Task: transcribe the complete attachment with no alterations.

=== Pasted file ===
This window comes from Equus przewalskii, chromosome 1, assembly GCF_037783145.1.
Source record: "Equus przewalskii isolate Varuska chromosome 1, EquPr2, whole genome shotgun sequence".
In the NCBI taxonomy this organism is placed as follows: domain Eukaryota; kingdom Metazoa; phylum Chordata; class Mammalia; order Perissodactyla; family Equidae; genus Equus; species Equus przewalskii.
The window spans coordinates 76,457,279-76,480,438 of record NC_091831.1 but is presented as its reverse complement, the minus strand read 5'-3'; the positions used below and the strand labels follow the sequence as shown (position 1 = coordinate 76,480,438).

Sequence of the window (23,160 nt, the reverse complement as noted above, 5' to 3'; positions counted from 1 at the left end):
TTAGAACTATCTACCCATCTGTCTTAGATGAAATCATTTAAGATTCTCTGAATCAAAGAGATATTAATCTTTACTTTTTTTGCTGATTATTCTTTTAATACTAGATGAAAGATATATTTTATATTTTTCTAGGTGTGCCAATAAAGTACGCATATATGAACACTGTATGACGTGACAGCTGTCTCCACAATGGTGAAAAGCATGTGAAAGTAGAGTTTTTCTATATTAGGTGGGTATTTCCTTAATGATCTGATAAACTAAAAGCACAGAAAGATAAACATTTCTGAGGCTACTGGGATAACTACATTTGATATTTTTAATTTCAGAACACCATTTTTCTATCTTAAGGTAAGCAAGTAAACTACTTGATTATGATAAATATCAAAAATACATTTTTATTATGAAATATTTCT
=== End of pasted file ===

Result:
This window comes from Equus przewalskii, chromosome 1, assembly GCF_037783145.1.
Source record: "Equus przewalskii isolate Varuska chromosome 1, EquPr2, whole genome shotgun sequence".
In the NCBI taxonomy this organism is placed as follows: domain Eukaryota; kingdom Metazoa; phylum Chordata; class Mammalia; order Perissodactyla; family Equidae; genus Equus; species Equus przewalskii.
The window spans coordinates 76,457,279-76,480,438 of record NC_091831.1 but is presented as its reverse complement, the minus strand read 5'-3'; the positions used below and the strand labels follow the sequence as shown (position 1 = coordinate 76,480,438).

Sequence of the window (23,160 nt, the reverse complement as noted above, 5' to 3'; positions counted from 1 at the left end):
TTAGAACTATCTACCCATCTGTCTTAGATGAAATCATTTAAGATTCTCTGAATCAAAGAGATATTAATCTTTACTTTTTTTGCTGATTATTCTTTTAATACTAGATGAAAGATATATTTTATATTTTTCTAGGTGTGCCAATAAAGTACGCATATATGAACACTGTATGACGTGACAGCTGTCTCCACAATGGTGAAAAGCATGTGAAAGTAGAGTTTTTCTATATTAGGTGGGTATTTCCTTAATGATCTGATAAACTAAAAGCACAGAAAGATAAACATTTCTGAGGCTACTGGGATAACTACATTTGATATTTTTAATTTCAGAACACCATTTTTCTATCTTAAGGTAAGCAAGTAAACTACTTGATTATGATAAATATCAAAAATACATTTTTATTATGAAATATTTCT